Dynamic Blinking / math.random issue

  • #1, by ianfoxTuesday, 21. August 2018, 17:33 2 years ago
    Hi everyone.
    I recently created some dynamic blinking for my character using the following on the first frame of my character's standing/blinking animations:

    if math.random(70) < 69 then
     ActiveAnimations["front"].AnimationLastFrame = 1
    else
     ActiveAnimations["front"].AnimationLastFrame = 5
    end

    However, the results are really tempermental. Sometimes the results are fine - for instance when the character faces forwards, but then when facing left the blinking animation just cycles endlessly, which obviously looks ridiculous.  If I close and relaunch, the results differ again depending on which way he is facing.

    Has anyone encountered something similar?  Might I have implemeneted the script incorrectly?

    Thanks,
    Ian

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  • #2, by sebastianTuesday, 21. August 2018, 17:54 2 years ago
    do you reset the animation to just show the standing/no blinking frames afterwards? 

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  • #3, by afrlmeTuesday, 21. August 2018, 22:11 2 years ago
    Are you using mirrored animations?

    Also, you really should give your character animations unique names. If you had multiple characters active on the same scene & all of their general animation names (walk, talk, idle, etc) are all named the same "front", "back", etc, then the engine will have no idea which animation you are trying to access in the ActiveAnimation table. You should name them something along the lines of this... "tom_idle_front" or "tom_idle_s" - s being short for south. This way, you won't generate any conflict issues because the engine doesn't target self when you access an animation via the animation, but instead it access a global table that contains all of the active animations that are currently playing on the scene.

    Quick tip #1: you might want to include math.randomseed(os.time()) above the first line of your script to guarantee a random number each time math.random() is used - or alternatively, add the math.randomseed line into an execute a script action part in the game launch actions via the main game settings section of the editor.

    Quick tip #2: there's an alternative method you could use to add dynamic blinking to your characters seeing as you are using a single frame idle animation - I personally had to use AnimationLastFrame because our characters have animated breathing. The method is to create an execute a script action part for the first frame & then you will use math.random() to determine how long the first frame should be displayed for, then in the next frame you will set the global delay time back to the default value. That way you can set a min/max delay for how often the character should blink.


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  • #4, by ianfoxWednesday, 22. August 2018, 00:30 2 years ago
    Hi AFRLme, many thanks for your reply.  As you mentioned - I am using mirrored animations, and I think perhaps that might be causing some issues.

    I've renamed all the animations following your format, and used the script you described in Quick Tip 2, and as shown in the screen shots.  It has worked in part, but despite checking the script numerous times for typos, some just don't seem to want to work.  Strangely, for the sw and se idle animations, it is the mirrored version that works fine, and the original seems to ignore the script.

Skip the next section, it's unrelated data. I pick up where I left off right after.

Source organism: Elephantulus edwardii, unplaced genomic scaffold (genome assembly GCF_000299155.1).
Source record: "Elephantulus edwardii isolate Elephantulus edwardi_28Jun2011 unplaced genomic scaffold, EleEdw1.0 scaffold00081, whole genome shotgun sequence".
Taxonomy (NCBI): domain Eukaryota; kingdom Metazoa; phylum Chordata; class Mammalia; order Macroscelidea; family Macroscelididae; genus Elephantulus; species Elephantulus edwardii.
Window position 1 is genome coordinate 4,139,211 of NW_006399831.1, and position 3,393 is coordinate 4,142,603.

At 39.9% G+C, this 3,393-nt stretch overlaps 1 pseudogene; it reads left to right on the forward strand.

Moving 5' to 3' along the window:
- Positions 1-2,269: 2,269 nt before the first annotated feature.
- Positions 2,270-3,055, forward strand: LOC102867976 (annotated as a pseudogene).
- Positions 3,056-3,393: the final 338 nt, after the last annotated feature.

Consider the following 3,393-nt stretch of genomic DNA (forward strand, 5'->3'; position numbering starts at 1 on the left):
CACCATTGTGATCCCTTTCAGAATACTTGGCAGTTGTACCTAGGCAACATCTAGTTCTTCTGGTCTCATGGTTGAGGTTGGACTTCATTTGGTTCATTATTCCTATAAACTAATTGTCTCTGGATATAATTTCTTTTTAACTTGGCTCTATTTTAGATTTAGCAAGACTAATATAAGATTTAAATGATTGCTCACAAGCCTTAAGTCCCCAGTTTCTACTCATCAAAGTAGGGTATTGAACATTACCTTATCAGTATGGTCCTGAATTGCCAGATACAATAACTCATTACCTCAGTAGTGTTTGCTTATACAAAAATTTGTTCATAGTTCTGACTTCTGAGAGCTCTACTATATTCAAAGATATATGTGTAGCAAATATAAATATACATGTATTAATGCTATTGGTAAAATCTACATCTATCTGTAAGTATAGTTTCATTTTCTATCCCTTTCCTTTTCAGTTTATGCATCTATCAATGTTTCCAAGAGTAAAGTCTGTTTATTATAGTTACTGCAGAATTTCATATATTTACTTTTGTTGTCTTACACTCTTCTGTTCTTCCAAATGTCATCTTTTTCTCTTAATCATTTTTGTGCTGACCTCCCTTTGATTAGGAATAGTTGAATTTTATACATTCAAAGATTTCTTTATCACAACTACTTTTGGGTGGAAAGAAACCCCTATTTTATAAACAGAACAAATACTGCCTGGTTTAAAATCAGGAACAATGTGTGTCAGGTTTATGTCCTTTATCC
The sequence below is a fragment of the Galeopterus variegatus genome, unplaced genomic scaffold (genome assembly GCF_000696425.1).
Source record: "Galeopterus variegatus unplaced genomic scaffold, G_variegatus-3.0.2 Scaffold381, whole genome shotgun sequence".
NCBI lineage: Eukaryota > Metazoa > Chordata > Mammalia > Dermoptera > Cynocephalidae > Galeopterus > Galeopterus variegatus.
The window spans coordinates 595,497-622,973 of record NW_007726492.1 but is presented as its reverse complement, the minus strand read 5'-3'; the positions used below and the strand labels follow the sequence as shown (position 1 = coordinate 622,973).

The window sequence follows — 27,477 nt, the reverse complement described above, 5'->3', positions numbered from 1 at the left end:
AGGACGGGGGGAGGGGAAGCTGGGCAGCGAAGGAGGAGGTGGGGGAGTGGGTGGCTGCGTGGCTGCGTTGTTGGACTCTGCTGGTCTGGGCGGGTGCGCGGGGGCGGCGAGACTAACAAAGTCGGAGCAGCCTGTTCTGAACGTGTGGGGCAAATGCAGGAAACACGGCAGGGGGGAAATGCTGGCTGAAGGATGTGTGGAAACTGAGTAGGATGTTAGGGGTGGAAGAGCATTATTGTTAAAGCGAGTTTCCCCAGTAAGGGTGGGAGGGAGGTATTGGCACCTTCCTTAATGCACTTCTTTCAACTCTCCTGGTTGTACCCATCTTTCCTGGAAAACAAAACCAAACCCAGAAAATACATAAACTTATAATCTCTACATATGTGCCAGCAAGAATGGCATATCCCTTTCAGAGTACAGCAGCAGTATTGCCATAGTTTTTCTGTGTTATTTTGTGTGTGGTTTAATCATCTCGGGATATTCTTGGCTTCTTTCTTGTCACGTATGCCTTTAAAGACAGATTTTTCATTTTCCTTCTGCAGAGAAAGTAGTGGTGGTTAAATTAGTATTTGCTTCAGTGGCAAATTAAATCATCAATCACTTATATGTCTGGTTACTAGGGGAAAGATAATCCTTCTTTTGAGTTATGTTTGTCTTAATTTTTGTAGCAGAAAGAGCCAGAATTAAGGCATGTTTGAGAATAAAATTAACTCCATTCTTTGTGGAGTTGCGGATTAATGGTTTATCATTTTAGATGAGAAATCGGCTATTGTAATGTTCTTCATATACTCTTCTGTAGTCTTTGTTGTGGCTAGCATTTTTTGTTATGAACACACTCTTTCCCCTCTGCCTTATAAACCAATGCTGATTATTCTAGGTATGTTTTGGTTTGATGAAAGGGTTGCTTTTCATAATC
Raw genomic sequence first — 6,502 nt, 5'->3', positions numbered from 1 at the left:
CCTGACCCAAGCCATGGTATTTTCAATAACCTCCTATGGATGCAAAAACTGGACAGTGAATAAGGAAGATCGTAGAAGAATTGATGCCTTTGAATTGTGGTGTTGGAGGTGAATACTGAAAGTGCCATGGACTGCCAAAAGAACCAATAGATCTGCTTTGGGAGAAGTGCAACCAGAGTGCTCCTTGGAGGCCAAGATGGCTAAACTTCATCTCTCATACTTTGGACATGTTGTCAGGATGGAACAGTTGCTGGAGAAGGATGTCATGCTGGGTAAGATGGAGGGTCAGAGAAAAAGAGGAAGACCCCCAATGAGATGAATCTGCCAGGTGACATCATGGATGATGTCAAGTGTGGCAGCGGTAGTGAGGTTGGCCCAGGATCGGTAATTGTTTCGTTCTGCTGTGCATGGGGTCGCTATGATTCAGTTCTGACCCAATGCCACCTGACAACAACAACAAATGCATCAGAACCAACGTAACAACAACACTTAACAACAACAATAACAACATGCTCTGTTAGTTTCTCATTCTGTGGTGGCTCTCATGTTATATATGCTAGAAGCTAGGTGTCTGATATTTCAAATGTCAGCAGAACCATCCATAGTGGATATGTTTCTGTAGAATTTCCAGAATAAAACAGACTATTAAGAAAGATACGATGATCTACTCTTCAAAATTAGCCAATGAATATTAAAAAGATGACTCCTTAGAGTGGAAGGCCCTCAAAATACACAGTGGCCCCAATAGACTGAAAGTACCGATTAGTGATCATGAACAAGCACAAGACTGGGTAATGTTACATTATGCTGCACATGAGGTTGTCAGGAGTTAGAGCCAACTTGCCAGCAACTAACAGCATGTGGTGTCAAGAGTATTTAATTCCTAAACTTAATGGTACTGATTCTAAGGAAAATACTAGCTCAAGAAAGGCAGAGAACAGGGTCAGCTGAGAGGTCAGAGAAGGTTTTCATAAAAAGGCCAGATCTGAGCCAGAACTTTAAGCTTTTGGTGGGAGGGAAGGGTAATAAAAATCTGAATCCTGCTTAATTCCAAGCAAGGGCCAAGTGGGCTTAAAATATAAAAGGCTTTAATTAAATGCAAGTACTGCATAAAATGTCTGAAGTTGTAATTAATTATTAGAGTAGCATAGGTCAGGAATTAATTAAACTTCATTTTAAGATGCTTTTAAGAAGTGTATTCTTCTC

Would this be linked to how the game reads the global table of animations?

    Cheers,
    Ian

    Newbie

    24 Posts

  • #5, by ianfoxWednesday, 22. August 2018, 00:36 2 years ago
    On a further check - it's all the mirrored animations and only originals that don't have a mirrored version that follow the script.  

    Any animation that is mirrored somewhere else completely ignores the script!

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  • #6, by afrlmeWednesday, 22. August 2018, 01:33 2 years ago
    Aye, never use mirrored animations - especially if you plan on accessing/manipulating them later on with Lua script.

    Tip number 2 is still valid. Naming convention is important in VS because some things get clumped together in temporary active tables & it's also good practice for animations linked to scene objects & actions linked to scene objects/scenes, etc as it means you can use shorthand/global access instead of direct linking.

    example: a condition linked to a specific scene object & let's say you have another condition somewhere else in the project with the same name...
    Scenes["scene_1"].SceneObjects["door"].SceneConditions["door_open"].ConditionValue
    1

    As you can see I used very generic names for the scene object & the condition, thus I had to directly link to it, whereas if I provide unique names, like this...
    Conditions["101_door_open"].ConditionValue -- 101_ being the id prefix I assigned the scene (chapter 1, scene 01 = 101)
    1

    lets me access it globally & reduce the amount of code I need to type.

    Here's a screenshot giving you an example of my naming convention system... that's not to say you have to use it, but naming convention can be really useful when it comes to Lua script & keeping things organized in general throughout your game development project(s).

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  • #7, by ianfoxWednesday, 22. August 2018, 10:29 2 years ago
    I've unchecked the mirrored animations and assigned them their own sets of frames - the problem is solved!

    Really appreciate your help, and the advice on naming conventions - I might have to go through renaming a lot of stuff but I think it'll be worth it to avoid any future issues.

    Cheers,

    Ian

    Newbie

    24 Posts

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